Why Puerto Princesa's underground river deserves to win

Shielo Mendoza
Yahoo! Southeast Asia Newsroom
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Tourists going out of the Puerto Princesa Subterrarean River National Park located in Puerto Princesa, on the western Philippine island of Palawan, on February 2011. Across Asia micro-businesses are offering local communities financial incentives to protect their environments as they take advantage of the region's small but growing "ecotourism" industry

Tourists going out of the Puerto Princesa Subterrarean River National Park

As the voting for the New Seven Wonders of Nature approaches its final stretch, the Puerto Princesa Underground River (PPUR) continues to prove to the world that it should be considered a true wonder of nature.

A new mineral, called serrabrancaite, was recently discovered in the cave as confirmed by the Italian La Venta Geographical Association, which has been conducting expeditions at the PPUR.

“Cave experts themselves are amazed because only few caves in the world host more than three to four minerals, yet in the PPUR alone, they have unearthed at least 11, of which three are new cave minerals,” Secretary of Environment and Natural Resources Ramon Paje said in statement Wednesday.

According to La Venta, the new cave mineral was extracted from an inlet of the PPUR. Its formation is mostly induced by the mineralization of bat or seabird droppings known asguano.

Apart from serrabrancaite, the other two new minerals found in the cave were robertsite and janggunite, while the eight previously known cave minerals include calcite, gypsum, apatite, variscite, strengite, manganite, rodocrosite, and pirolusite.

Voting ends at 11:11 a.m. on 11/11/11

With this newfound discovery, Paje urged Filipinos worldwide to continue supporting PPUR by casting their votes before the contest ends at 11:11 a.m. on Friday, November 11. Online voting is on-going through www.new7wonders.com, while SMS voters need to send the word “PPUR” to 2861 for all local networks.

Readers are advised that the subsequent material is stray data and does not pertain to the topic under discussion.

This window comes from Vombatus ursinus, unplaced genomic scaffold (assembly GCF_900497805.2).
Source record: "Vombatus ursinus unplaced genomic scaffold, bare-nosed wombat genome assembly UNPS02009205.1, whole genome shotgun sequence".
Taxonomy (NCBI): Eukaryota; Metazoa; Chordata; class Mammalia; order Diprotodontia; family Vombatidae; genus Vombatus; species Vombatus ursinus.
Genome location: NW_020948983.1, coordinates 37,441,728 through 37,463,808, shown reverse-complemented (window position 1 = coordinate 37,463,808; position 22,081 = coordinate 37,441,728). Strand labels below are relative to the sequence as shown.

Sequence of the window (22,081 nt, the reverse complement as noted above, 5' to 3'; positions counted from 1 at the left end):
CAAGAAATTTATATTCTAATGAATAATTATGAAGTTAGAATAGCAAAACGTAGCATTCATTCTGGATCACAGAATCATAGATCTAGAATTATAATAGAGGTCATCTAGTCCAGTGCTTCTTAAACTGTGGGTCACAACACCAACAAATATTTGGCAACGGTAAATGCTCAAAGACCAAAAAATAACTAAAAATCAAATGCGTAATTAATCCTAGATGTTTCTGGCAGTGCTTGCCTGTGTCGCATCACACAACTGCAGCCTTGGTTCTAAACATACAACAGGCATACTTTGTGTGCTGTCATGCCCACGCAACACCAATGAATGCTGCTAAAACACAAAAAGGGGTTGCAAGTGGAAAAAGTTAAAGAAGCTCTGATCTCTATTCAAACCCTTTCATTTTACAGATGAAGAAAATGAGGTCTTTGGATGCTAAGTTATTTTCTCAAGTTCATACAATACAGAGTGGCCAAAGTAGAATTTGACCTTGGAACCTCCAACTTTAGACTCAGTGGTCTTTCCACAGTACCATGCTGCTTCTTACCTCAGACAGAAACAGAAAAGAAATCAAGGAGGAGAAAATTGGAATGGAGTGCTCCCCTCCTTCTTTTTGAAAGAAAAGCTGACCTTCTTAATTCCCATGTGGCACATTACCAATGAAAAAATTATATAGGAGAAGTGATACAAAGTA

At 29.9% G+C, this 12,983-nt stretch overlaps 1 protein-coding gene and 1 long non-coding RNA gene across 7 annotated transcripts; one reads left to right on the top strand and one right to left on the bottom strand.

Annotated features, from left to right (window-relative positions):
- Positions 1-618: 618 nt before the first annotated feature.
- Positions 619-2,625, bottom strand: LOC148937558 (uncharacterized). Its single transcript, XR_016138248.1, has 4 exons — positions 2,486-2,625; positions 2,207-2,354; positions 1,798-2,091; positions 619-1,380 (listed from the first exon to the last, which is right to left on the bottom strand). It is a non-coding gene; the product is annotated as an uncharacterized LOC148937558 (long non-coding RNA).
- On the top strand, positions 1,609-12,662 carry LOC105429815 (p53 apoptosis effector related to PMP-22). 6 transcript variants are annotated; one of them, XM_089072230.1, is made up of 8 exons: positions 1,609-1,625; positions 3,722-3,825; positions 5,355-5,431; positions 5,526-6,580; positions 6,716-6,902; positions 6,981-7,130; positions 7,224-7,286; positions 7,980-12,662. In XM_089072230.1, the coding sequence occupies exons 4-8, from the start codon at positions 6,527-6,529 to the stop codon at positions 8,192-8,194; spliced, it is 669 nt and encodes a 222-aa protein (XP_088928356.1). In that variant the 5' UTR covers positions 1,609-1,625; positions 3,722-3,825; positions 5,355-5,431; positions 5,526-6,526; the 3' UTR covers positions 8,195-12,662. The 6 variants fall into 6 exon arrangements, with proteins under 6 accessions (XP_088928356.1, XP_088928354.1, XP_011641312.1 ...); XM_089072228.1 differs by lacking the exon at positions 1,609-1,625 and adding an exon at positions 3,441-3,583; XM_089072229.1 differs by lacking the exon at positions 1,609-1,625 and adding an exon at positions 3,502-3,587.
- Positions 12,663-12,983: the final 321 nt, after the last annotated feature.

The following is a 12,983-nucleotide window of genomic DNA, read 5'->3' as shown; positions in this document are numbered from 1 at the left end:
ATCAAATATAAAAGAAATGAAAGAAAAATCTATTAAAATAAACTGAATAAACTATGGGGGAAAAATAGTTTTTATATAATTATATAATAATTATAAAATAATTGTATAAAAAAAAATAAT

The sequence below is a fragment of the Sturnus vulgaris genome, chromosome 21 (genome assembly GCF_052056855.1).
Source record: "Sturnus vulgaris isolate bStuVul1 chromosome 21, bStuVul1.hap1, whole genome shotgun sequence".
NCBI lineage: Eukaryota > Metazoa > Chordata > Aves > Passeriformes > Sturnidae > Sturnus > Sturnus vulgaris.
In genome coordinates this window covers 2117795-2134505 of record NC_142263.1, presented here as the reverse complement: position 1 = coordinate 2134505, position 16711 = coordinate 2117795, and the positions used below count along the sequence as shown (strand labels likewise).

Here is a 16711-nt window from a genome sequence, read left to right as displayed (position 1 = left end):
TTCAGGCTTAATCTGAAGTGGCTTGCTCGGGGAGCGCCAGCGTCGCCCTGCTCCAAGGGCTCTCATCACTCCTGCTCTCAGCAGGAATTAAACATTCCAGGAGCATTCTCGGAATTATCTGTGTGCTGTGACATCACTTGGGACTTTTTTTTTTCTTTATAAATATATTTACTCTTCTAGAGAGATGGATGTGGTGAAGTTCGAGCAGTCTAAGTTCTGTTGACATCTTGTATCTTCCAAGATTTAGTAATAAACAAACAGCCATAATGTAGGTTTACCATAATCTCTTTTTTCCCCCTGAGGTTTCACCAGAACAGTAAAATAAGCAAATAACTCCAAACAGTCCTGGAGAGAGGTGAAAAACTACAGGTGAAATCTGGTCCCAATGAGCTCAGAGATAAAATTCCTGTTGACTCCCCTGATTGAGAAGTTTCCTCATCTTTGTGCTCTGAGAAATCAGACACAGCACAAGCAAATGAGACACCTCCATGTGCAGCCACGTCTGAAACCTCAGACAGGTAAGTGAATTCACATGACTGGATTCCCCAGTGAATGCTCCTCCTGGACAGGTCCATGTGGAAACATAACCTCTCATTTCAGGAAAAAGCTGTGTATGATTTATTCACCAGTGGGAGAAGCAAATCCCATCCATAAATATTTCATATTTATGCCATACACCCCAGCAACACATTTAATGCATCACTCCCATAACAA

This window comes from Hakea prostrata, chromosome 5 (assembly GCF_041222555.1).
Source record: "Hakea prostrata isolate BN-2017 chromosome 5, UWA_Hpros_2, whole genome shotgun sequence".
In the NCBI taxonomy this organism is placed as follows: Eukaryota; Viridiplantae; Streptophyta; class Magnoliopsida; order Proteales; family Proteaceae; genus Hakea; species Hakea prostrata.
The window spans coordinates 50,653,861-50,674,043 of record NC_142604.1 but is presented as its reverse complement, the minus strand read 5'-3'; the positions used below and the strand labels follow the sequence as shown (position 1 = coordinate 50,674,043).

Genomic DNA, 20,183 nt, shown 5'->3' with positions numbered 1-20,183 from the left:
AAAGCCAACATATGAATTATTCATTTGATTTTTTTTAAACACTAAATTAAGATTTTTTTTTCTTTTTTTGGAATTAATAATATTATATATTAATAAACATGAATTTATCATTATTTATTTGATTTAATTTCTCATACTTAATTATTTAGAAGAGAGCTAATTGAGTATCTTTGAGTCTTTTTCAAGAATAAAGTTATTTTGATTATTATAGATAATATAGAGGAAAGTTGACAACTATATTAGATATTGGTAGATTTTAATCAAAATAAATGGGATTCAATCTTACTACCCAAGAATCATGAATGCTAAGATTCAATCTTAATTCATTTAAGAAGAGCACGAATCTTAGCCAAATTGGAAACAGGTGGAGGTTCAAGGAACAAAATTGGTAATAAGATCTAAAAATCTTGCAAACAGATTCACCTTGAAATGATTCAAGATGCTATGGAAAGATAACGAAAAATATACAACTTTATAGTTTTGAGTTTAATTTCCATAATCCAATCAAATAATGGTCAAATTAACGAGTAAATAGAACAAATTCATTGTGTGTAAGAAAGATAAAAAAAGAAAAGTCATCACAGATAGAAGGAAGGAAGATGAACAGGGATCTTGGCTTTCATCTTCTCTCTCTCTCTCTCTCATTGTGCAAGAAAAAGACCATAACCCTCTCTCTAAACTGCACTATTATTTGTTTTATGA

He revealed that online voting for the PPUR has slowed down due to the “one vote per email address” policy of the website, while SMS voting has dramatically spiked since SMS voters are allowed to vote as often as they want.

Paje, who is also the national campaign manager for the public sector, reiterated in his statement why the Palawan cave deserves to be one of the seven wonders of nature.

“The PPUR represents one of the largest and most important underground estuaries in the world, hosts one of the most complex cave systems, and has the natural capacity to offset the effects of high-impact tourism,” he said.

The DENR secretary added that PPUR contains unique formations from secondary mineral deposits not found elsewhere, and hosts cave formations that allow scientists to conduct studies in understanding the Earth’s evolution. He further noted that a 20-million-year-old fossilized remains of a sea cow or sirenia have also been found embedded in perfect condition in the cave’s walls.

'David over Goliath' kind of victory

The search for the New Seven Wonders of Nature was organized by Switzerland-based New7Wonders Foundation, drawing 440 entries from more than 220 countries. Millions voted for the top 77, which was further narrowed down to 28 finalists for the final phase.

Paje said that the victory of PPUR, which has also been declared a World Heritage Site by the United Nations Educational, Scientific and Cultural Organization, would be like “David winning over Goliath” as it competes against the Great Barrier Reef of Australia, the Grand Canyon of the USA and the Amazon River of South America.

“Filipinos worldwide should be united irrespective of geography, religion, or political affiliation to show the world the beauty of the PPUR and the whole Philippines, as well,” he stressed.